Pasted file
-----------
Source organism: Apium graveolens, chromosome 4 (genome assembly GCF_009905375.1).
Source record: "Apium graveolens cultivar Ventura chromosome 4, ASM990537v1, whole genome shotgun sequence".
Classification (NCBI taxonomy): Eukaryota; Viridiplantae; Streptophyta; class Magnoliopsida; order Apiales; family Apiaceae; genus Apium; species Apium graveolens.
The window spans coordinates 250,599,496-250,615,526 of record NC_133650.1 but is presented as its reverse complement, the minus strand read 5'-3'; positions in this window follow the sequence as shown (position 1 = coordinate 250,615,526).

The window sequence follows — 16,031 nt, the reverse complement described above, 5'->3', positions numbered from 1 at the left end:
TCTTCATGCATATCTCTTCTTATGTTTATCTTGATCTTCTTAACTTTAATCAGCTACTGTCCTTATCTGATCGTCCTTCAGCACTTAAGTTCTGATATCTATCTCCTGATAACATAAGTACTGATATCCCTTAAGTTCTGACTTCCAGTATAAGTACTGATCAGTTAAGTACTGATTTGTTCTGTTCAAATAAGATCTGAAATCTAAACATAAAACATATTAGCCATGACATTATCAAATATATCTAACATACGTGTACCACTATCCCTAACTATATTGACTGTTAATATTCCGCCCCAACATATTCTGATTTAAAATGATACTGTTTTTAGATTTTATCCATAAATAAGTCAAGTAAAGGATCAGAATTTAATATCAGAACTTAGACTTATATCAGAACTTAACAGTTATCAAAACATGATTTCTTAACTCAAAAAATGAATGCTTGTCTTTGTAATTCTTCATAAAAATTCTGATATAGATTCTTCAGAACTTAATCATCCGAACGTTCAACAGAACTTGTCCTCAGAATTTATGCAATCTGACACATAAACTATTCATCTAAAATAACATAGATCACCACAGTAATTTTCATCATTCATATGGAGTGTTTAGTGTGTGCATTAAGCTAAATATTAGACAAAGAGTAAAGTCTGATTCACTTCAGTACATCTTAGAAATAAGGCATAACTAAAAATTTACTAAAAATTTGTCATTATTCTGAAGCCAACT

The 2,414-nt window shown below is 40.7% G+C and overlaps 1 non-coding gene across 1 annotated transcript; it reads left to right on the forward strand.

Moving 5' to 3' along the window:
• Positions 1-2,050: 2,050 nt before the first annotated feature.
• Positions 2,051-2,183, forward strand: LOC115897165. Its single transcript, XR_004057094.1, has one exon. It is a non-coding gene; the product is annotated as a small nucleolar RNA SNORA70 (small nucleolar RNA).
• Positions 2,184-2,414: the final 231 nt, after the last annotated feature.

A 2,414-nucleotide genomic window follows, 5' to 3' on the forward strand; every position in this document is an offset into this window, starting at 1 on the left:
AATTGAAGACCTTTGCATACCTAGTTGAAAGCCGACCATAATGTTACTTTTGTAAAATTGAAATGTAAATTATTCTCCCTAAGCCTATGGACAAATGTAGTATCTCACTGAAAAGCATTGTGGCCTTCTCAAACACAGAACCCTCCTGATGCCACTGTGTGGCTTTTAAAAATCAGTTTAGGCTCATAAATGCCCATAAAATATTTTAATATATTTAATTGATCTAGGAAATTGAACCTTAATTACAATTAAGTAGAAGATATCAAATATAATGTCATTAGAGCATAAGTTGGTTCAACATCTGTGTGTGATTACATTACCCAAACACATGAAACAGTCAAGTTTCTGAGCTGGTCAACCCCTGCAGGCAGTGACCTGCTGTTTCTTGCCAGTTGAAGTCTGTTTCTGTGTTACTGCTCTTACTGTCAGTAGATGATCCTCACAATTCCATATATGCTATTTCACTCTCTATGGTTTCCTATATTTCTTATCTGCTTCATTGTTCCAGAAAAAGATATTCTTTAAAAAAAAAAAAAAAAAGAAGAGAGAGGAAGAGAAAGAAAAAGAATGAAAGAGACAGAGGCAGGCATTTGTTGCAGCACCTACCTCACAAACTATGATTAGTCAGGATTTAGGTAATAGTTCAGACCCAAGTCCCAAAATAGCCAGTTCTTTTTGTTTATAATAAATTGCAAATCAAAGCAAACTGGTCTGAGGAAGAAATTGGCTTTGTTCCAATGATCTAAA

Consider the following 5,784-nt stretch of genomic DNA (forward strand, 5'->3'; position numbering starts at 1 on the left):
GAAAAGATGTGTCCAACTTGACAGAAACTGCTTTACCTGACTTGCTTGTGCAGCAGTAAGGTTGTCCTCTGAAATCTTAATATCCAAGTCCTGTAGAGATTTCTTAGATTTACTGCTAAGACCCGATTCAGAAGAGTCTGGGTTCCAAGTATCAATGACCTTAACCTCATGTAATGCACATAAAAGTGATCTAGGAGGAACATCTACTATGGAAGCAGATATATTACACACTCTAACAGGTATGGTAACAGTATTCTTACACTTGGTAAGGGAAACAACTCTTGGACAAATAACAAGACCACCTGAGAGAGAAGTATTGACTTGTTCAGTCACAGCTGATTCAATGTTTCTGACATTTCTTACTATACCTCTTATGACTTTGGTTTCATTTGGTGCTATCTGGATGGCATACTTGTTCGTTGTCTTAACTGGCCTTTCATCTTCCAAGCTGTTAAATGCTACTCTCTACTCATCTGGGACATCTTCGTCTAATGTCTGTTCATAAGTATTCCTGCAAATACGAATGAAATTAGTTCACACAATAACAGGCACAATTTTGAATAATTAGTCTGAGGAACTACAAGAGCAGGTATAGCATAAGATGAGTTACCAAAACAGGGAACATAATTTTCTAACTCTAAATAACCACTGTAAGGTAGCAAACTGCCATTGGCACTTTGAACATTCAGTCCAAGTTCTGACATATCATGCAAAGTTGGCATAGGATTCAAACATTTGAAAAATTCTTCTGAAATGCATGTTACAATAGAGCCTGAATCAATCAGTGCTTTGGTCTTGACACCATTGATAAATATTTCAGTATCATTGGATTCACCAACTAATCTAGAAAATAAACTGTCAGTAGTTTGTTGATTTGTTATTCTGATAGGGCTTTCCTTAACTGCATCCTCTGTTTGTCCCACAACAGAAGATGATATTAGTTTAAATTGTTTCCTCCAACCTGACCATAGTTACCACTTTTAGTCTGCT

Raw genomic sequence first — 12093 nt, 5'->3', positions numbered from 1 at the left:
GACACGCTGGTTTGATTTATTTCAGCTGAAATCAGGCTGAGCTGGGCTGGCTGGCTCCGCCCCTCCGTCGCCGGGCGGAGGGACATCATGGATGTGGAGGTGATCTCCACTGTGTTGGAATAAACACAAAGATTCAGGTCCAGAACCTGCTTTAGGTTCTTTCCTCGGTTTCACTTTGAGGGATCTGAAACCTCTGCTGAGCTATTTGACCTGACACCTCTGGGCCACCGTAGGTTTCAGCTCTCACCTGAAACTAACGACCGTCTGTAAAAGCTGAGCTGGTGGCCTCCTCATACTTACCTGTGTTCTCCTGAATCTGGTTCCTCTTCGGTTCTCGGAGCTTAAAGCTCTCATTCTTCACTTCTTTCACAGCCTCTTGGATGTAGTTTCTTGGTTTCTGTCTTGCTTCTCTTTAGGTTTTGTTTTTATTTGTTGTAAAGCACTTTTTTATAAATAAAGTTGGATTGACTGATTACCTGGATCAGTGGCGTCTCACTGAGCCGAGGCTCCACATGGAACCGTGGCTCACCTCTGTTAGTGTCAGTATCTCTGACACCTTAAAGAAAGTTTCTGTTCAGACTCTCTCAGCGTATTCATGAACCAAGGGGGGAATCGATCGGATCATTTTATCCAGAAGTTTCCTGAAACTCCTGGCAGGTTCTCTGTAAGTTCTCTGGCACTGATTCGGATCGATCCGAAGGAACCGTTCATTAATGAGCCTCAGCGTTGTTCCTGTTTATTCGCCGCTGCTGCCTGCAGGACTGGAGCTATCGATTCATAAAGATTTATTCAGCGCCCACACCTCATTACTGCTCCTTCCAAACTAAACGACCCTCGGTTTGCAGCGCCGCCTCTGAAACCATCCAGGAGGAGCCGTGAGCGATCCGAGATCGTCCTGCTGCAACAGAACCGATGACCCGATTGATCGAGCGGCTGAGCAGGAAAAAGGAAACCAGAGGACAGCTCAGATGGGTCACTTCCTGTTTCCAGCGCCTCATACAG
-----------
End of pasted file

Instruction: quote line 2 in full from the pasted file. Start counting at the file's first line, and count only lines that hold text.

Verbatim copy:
Source record: "Apium graveolens cultivar Ventura chromosome 4, ASM990537v1, whole genome shotgun sequence".